Illustration of the cell-based vaccine creation process. Graphic provided by Dr. Roep.
The vaccine is administered in two injections one month apart, as a primer and a boost, to ensure the dendritic cells are doing their job. “Regulatory T-cells have a much longer life than dendritic cells, so this modified dendritic cell vaccine creates a legacy to teach the patient’s immune system how to do it right,” added Roep. “This is why the vaccine is only given twice.”
The injections are not what you’re thinking either – the vaccine is given by a patch that is put near the pancreas (which is in your abdomen, below your stomach).
Patch that delivers the vaccine under the skin. Picture provided by Dr. Roep.
The patch contains microneedles that deliver the vaccine under the skin above the pancreas. The dendritic cells will then ‘swim’ (migrate) to the pancreas tissue. The combination of localized delivery and tiny needles makes this safer and more bearable to the patient.
This cell-based vaccine, the first of its kind, uses a person’s own immune cells to create a vaccine specifically for T1D.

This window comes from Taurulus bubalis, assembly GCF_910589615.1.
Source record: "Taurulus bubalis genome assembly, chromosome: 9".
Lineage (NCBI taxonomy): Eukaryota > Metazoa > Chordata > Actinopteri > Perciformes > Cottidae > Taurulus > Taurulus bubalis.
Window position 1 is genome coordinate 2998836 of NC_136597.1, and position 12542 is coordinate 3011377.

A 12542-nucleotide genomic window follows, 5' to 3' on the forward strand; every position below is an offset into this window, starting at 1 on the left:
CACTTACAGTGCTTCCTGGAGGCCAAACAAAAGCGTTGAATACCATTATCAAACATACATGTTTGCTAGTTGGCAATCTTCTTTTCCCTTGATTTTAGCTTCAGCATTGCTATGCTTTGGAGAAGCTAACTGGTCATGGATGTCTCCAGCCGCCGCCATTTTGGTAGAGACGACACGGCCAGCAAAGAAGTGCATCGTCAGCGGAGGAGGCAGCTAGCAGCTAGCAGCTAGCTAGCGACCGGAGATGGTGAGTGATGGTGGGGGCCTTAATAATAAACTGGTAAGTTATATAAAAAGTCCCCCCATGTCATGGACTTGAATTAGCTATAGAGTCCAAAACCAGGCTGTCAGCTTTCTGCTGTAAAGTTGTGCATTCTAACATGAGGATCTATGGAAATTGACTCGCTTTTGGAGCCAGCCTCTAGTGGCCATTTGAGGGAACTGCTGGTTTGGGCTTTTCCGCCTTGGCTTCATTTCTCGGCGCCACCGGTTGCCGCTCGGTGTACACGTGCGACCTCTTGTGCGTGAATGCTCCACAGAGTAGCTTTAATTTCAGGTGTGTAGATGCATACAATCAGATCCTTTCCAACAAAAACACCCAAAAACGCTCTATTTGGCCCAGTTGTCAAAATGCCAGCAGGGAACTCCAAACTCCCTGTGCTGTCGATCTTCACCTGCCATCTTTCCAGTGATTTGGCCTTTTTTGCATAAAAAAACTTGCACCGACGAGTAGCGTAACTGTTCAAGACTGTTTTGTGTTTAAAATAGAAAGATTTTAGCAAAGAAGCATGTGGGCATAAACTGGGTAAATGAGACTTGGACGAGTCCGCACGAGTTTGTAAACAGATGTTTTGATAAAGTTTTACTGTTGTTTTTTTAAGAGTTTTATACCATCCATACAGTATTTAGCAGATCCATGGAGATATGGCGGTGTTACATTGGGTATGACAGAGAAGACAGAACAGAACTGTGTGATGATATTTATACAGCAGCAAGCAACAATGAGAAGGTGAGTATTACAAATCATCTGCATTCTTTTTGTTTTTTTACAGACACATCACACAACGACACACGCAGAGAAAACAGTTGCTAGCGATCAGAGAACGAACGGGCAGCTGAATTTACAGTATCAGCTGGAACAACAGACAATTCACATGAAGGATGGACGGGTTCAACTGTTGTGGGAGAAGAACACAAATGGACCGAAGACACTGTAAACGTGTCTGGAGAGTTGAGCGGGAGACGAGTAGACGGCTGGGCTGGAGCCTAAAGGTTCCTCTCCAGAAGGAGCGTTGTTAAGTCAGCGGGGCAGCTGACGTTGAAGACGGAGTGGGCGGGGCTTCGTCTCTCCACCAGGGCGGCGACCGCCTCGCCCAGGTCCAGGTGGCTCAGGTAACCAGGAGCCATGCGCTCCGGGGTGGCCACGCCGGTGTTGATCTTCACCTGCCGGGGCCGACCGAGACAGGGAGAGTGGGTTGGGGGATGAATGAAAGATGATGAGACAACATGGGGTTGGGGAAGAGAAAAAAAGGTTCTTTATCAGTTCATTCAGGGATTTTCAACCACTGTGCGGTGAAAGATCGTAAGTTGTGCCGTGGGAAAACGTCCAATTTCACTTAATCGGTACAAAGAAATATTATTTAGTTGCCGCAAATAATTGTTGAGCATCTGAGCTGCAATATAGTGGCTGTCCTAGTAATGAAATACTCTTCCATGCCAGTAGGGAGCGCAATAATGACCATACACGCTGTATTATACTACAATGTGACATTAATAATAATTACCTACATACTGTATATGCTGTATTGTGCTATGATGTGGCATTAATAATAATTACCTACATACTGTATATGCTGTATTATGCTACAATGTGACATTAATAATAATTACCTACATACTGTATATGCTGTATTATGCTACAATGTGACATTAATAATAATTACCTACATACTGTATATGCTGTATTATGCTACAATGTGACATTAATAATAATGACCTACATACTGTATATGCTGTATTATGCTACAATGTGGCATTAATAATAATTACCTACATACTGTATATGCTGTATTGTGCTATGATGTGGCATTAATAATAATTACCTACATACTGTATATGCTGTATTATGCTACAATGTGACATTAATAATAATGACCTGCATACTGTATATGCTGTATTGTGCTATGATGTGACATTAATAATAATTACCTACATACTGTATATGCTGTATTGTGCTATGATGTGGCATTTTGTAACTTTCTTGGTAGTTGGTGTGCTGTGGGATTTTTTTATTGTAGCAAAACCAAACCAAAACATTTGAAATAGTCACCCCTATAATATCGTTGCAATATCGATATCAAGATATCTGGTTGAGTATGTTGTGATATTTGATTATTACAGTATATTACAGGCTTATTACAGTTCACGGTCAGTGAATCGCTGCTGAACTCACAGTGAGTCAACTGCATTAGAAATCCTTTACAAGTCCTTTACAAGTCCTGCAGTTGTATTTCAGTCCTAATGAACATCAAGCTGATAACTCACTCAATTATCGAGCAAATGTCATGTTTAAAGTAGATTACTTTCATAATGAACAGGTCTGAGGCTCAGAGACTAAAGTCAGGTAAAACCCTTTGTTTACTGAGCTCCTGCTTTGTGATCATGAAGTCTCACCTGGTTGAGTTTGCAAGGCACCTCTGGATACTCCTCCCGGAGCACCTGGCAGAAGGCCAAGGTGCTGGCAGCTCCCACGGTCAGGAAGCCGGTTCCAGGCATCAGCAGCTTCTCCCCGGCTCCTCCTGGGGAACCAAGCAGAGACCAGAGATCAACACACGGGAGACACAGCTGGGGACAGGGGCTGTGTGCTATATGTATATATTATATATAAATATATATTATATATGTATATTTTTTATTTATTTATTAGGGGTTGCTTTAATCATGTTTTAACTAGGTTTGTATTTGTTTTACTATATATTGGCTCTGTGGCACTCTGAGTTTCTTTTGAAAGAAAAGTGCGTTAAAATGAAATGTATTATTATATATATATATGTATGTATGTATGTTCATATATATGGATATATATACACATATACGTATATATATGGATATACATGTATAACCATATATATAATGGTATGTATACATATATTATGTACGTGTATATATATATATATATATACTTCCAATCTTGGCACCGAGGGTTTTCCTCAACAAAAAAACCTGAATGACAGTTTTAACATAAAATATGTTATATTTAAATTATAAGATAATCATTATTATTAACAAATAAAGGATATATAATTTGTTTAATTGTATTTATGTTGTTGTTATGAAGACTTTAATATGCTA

“While cell therapies are not new, reprogramming dendritic cells is relatively new,” explained Roep. “Our approach using a reverse vaccine is completely new. We have good science to build on and we understand the mechanism of action, so now we are turning to patients. It’s a whole new world.”
Promising Phase I study results
The Phase I study was conducted at Leiden University Medical Center in the Netherlands. Nine long standing T1D patients (diagnosed more than 12 years ago, on average) were given the skin patch injections and followed for six months. All patients were on insulin to manage their T1D throughout the study.
“The preclinical mouse studies were skipped all together because the proinsulin used to make the vaccine is a humanized protein and the immune cells are human too,” Roep said. “This was very risky – it could have aggravated the immune system and made things worse.”